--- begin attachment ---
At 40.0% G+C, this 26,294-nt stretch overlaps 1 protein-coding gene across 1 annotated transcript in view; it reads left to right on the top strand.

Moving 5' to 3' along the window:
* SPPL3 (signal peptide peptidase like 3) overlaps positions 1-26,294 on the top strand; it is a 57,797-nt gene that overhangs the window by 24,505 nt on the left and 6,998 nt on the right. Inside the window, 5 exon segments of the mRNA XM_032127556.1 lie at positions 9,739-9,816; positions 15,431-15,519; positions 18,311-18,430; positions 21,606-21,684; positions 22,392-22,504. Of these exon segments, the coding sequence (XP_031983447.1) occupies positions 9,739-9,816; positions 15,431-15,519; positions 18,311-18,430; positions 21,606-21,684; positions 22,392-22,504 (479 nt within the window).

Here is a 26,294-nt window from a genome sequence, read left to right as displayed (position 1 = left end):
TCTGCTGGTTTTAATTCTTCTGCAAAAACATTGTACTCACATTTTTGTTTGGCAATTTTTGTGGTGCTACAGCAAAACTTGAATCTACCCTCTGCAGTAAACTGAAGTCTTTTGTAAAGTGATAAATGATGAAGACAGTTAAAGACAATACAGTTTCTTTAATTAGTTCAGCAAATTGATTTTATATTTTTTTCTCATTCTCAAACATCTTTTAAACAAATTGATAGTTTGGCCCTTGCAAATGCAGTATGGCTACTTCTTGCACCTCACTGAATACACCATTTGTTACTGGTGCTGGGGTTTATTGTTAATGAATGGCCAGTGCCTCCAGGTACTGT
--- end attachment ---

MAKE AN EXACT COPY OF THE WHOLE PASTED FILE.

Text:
At 40.0% G+C, this 26,294-nt stretch overlaps 1 protein-coding gene across 1 annotated transcript in view; it reads left to right on the top strand.

Moving 5' to 3' along the window:
* SPPL3 (signal peptide peptidase like 3) overlaps positions 1-26,294 on the top strand; it is a 57,797-nt gene that overhangs the window by 24,505 nt on the left and 6,998 nt on the right. Inside the window, 5 exon segments of the mRNA XM_032127556.1 lie at positions 9,739-9,816; positions 15,431-15,519; positions 18,311-18,430; positions 21,606-21,684; positions 22,392-22,504. Of these exon segments, the coding sequence (XP_031983447.1) occupies positions 9,739-9,816; positions 15,431-15,519; positions 18,311-18,430; positions 21,606-21,684; positions 22,392-22,504 (479 nt within the window).

Here is a 26,294-nt window from a genome sequence, read left to right as displayed (position 1 = left end):
TCTGCTGGTTTTAATTCTTCTGCAAAAACATTGTACTCACATTTTTGTTTGGCAATTTTTGTGGTGCTACAGCAAAACTTGAATCTACCCTCTGCAGTAAACTGAAGTCTTTTGTAAAGTGATAAATGATGAAGACAGTTAAAGACAATACAGTTTCTTTAATTAGTTCAGCAAATTGATTTTATATTTTTTTCTCATTCTCAAACATCTTTTAAACAAATTGATAGTTTGGCCCTTGCAAATGCAGTATGGCTACTTCTTGCACCTCACTGAATACACCATTTGTTACTGGTGCTGGGGTTTATTGTTAATGAATGGCCAGTGCCTCCAGGTACTGT